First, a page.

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Basketball player, Stephen Curry, shooting

The World Anti-Doping Agency’s fundamental purpose is preserving “the spirit of sport.” In its official Code, WADA describes that spirit as “the essence of Olympism, the pursuit of human excellence through the dedicated perfection of each person’s natural talents.”

Is there a plausible scenario by which a person’s athletic talents could be enhanced by somehow altering their genes through “gene doping” in a way that might count as “natural?”

One case study in understanding how genetics can shape our aptitude for sport is height. Basketball coaches say you can’t teach height. That’s certainly true, and being taller is a major advantage in that sport. Within a population, tall parents tend to have tall children and short parents tend to have short children.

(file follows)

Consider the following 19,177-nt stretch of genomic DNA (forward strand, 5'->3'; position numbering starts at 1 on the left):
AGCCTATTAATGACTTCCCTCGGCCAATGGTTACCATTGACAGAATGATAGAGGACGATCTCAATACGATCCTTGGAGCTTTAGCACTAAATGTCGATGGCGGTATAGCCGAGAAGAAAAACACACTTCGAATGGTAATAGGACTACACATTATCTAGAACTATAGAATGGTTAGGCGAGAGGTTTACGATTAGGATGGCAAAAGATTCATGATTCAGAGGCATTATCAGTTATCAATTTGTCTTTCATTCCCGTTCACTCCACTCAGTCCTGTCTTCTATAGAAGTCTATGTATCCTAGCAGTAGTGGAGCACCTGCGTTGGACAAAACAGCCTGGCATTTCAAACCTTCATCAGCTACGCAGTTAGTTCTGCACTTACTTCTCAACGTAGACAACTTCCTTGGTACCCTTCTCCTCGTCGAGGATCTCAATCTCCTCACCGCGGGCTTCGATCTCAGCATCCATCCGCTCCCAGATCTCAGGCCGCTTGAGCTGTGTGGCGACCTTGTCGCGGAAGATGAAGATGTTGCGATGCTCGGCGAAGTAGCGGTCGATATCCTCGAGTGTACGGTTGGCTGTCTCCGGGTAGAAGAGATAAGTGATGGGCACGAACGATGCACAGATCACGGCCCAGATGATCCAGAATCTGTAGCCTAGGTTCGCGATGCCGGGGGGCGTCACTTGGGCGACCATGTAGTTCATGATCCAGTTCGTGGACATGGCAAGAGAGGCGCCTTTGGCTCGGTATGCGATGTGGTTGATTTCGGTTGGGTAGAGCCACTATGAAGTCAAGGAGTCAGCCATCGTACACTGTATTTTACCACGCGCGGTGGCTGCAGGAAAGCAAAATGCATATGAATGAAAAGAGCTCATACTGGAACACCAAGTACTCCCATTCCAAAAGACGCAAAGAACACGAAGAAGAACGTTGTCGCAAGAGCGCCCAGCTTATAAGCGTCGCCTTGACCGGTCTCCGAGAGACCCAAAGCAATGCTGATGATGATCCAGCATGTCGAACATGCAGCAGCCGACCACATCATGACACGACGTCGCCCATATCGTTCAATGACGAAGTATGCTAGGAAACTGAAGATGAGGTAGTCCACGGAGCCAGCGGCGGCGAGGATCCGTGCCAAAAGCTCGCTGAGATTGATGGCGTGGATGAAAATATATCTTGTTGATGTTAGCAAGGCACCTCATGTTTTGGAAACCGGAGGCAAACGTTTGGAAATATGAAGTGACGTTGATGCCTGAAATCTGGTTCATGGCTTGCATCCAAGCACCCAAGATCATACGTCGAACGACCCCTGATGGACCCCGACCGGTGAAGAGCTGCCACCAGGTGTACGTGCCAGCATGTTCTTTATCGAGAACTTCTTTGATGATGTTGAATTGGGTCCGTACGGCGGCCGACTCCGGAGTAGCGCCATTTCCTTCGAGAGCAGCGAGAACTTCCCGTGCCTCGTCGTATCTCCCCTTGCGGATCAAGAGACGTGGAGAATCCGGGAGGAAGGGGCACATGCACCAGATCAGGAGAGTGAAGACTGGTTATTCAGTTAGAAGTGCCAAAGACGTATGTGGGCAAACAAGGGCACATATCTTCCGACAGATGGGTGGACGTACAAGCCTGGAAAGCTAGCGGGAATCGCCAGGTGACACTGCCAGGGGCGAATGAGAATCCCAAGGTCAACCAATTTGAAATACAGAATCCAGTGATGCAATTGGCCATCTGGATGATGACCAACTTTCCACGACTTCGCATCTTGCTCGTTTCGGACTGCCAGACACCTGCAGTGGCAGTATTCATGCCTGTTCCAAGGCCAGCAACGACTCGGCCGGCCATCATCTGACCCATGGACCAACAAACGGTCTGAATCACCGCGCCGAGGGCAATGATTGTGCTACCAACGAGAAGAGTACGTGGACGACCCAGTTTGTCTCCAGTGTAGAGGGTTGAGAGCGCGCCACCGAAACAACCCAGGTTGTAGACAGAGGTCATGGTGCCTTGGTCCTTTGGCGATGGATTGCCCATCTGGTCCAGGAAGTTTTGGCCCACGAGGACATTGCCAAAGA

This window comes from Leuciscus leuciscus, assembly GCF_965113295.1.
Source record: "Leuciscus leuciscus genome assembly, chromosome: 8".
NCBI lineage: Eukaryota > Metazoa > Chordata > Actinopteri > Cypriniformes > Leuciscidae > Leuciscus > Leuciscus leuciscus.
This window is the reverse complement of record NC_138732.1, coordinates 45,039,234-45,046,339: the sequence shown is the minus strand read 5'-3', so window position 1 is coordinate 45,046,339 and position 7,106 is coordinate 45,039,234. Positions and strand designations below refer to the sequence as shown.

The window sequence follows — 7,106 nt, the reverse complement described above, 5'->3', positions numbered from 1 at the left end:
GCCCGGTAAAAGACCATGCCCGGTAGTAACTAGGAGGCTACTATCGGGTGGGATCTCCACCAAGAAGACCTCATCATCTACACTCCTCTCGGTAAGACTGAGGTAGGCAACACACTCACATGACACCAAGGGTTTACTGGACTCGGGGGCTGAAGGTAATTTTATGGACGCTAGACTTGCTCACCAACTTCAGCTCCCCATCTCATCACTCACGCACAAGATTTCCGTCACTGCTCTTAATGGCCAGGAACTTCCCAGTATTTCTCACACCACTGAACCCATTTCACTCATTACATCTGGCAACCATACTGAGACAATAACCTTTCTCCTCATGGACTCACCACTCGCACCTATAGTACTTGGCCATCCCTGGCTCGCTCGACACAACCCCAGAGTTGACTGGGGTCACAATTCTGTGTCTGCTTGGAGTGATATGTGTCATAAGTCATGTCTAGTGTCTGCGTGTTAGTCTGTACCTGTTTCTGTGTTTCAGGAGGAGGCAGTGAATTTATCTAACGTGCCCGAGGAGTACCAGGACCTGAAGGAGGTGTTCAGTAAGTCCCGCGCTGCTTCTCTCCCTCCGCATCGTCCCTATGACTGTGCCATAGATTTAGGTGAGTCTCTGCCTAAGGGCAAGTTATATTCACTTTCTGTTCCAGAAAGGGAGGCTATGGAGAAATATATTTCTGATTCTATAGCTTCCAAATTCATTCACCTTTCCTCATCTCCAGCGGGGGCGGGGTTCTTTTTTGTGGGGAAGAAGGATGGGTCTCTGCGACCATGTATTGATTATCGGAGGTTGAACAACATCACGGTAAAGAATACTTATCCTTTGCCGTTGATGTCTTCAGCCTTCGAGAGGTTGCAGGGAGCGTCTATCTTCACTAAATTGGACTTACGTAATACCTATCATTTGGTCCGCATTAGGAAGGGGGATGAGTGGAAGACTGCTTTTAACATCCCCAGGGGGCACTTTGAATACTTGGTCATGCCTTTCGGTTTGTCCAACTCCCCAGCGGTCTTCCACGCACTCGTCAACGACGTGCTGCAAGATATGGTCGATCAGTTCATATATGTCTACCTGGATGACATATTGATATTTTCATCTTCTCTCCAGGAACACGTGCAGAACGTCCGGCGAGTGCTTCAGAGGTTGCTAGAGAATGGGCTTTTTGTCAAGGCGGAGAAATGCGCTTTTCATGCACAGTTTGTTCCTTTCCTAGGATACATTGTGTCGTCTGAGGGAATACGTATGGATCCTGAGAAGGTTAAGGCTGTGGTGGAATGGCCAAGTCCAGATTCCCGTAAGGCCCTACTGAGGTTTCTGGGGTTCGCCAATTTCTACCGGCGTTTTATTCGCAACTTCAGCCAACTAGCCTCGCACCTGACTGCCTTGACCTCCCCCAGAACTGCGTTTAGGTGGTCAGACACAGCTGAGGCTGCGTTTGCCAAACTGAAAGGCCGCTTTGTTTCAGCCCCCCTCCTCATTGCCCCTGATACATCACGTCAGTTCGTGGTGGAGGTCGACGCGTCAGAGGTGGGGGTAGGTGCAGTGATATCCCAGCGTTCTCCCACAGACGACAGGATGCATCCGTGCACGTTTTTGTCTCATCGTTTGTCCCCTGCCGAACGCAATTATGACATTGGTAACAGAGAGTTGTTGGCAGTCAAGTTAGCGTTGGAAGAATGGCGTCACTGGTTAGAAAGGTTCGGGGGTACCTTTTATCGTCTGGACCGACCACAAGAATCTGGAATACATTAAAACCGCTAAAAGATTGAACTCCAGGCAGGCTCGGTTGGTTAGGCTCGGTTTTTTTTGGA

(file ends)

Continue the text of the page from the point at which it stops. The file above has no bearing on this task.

But good nutrition and health also matter a great deal. The average height of 18-year-old South Korean women increased nearly eight inches between 1914 and 2014. Their genes didn’t change; their diets and overall health improved. Indeed, the average height of a population is a useful index of its overall health and diet.

Scientists have identified roughly 700...